Theory and Culture: Excavating school leadership, a case from Trinidad and Tobago

Year: 2012

Author: Bristol, Laurette, Esnard, Talia, Brown, Launcelot

Type of paper: Abstract refereed

Abstract:

Purpose: This paper originates from a study that has been guided by the central question: How do early career principals (ECPs) learn to practice leadership in primary schools? We point to a collection of pre-existing and localised orders and arrangements which influence ECPs experiences of being socialised into leadership. The findings that we will present contribute to research design debates by highlighting a challenge of re-presentation and representation: a challenge which emerges when the theoretical framework of a research project works to distil the established culture of the research space.

Methods: For our purposes, an early career principal (ECP) was characterised as a person who has held an appointed primary school leadership position as Principal Primary 1 (P1) for no more than five years. We interviewed eleven ECPs from schools along the East-West corridor and the Southern region of Trinidad and Tobago. The study utilised recent developments in practice theory to examine the social, material and political conditions that influence the practices of socialising into leadership. It employed an interpretivist research design and engaged the theoretical lens of Schatzki's (2002) 'social sites' and Kemmis and Grootenboer's (2008) 'practice architectures' to excavate practices of socialising into leadership.

Results: Using practice theory as the analysis scheme for this study gave rise to significant challenges that revolved around (1) re-presenting the data and (2) representing the cultural dynamics of the site. While particular theoretical constructs provide researchers with the explanatory power to describe events, these theories, which often originate outside of the cultural contexts in which they are applied, can serve to distort the ways in which particular communities are re-presented and represented; and, in so doing, facilitate a research practice that can become culturally unethical (Bristol 2008, 2010; Allen, Anderson, Bristol, Downs, O'Neill, Watts & Wu 2009).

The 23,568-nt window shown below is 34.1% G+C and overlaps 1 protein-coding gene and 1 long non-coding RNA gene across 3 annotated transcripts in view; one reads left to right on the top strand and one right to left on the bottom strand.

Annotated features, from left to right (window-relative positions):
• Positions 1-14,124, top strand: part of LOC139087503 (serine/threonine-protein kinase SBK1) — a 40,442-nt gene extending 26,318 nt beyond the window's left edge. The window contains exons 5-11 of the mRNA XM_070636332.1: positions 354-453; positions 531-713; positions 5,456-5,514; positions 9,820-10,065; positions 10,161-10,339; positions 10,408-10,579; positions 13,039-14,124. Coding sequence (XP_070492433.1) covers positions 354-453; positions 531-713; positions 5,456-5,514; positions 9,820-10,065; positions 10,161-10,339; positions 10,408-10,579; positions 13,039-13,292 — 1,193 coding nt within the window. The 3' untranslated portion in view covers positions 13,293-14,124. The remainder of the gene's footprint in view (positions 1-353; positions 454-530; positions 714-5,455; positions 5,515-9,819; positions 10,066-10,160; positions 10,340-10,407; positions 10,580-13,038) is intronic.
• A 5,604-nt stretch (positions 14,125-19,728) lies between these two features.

Conclusions: We show how we resolve an analysis challenge by approaching the data through a conception of the practice of socialising into leadership as a mosaic of overlapping social processes and animated practice landscapes. Treating the data as a mosaic of landscapes demonstrated the "multi-functionality of landscapes" (Lapka and Cudlinova, 2003, p. 324) and illuminated the interaction between the worlds of the ECPs, the union representative and the school's supervisor. This, as they negotiated and transformed the cultural- discursive, material-economic and social-political dimensions of a practice of socialising into leadership (Aplin, 2007; Mosler, 2009).

Back